Emirates President, Sir Tim Clark, has said this week that business travel won’t be killed by COVID-19. While the aviation industry is expecting a long recovery, Clark said that once a vaccine becomes available, life will go back to normal very rapidly.
Business travel demand will resume
Business travel around the world has come to a halt as travel restrictions have required companies to hold meetings online. This shift to virtual meetings has led some to ask if this will be the new norm for networking or if business travel will resume in the same capacity as before the pandemic.
While many think that business travel will alter significantly, Sir Tim Clark doesn’t subscribe to this view. In a webinar hosted by Aviation Week, he talked about how he doesn’t think that in the long-term business travel will change that much. Clark said,
“If this vaccine kicks in and we do get, dare I say, a cure to this problem, life will go back very rapidly to normal. I don’t subscribe to the view that it’s all going to change. I don’t subscribe to the view that there’s going to be a new world order. I’m really sorry to disagree with people about that.”
The advancement in technology has meant that virtual meetings can now be held securely online, removing the need for travel. However, videoconferencing has been around since the early 1990s, and yet the demand for business-related travel has continued to increase. There have been several events over the last ten years that have resulted in decreased travel, but Clark said that in the long-term, the aviation industry had bounced back.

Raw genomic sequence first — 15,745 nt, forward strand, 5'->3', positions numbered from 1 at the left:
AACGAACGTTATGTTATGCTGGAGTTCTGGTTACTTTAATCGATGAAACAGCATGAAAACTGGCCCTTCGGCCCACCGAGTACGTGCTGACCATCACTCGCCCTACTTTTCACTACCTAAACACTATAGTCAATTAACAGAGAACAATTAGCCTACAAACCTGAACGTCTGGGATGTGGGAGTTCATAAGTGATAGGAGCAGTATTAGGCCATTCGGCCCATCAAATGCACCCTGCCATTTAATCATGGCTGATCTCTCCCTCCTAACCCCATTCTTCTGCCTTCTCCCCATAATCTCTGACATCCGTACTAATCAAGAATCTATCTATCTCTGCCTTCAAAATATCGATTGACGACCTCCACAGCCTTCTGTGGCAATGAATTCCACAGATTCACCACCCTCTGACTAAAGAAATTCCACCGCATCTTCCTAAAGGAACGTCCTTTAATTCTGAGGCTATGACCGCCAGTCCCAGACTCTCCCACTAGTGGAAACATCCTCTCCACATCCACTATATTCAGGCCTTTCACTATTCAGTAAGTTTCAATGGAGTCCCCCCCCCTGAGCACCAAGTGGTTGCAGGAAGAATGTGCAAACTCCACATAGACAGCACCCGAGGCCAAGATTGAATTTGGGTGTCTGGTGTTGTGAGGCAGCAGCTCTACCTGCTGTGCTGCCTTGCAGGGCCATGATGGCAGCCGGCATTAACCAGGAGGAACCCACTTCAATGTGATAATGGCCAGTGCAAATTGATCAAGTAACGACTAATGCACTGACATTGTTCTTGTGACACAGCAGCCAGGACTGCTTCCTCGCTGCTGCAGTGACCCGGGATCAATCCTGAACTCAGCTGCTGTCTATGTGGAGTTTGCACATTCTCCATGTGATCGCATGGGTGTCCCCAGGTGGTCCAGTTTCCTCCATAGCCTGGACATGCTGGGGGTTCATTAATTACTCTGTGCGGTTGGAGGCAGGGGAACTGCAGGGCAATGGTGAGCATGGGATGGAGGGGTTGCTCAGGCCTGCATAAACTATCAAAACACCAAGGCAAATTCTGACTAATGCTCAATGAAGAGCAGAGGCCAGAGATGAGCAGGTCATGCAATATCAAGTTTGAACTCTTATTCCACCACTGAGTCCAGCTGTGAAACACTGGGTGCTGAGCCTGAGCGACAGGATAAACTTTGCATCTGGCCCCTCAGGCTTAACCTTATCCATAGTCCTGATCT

“I know what we are and how we reacted to some of the big traumas in the last 10 or 15 years, be it 911 or the Gulf war or the ash cloud… all these kinds of things. The resilience of mankind and its aspirations are quite incredible.”
Travelers need to feel safe
As travel restrictions begin to ease, it is predicted there will be a resurgence of business activity. A recent survey by the Global Business Travel Association (GBTA) found that 54% of the 1705 companies it questioned were considering resuming all travel soon. These results are encouraging, but to entice passengers to resume air travel, airlines will need to consider the steps it needs to take to reassure them of their safety on board.
The GBTA found that there were a number of procedures that would make companies feel more inclined to start resuming business travel. These included:
- Increasing cleaning and sanitization protocols
- Requiring passengers and staff to wear masks
- Keeping the middle seat empty
- Providing hand sanitizer and disinfectant wipes
While most of these protocols are already in place as travel bans begin to be lifted, it is clear that the way we travel could be altered for some time to come.
Recovery could be several years away
The COVID-19 pandemic has caused considerable damage to the aviation industry, and not every airline is expected to make it through the current pandemic. For those that do, recovery is predicted to take some time.
Emirates ceased all of its passenger operations on March 25th. The carrier has been able to weather the storm by offering some repatriation flights and increasing its transport of cargo. All of its Airbus A380s have been grounded, but the airline has been able to solve some of its cash flow problems by using a large part of its Boeing 777 fleet in cargo flights.
While Sir Tim Clark remains optimistic that business will begin to improve gradually during 2021, he suggests that full recovery could be several years away and driven by the availability of a vaccine.
Do you travel for business? Will you be resuming travel once restrictions ease? Let us know in the comments.
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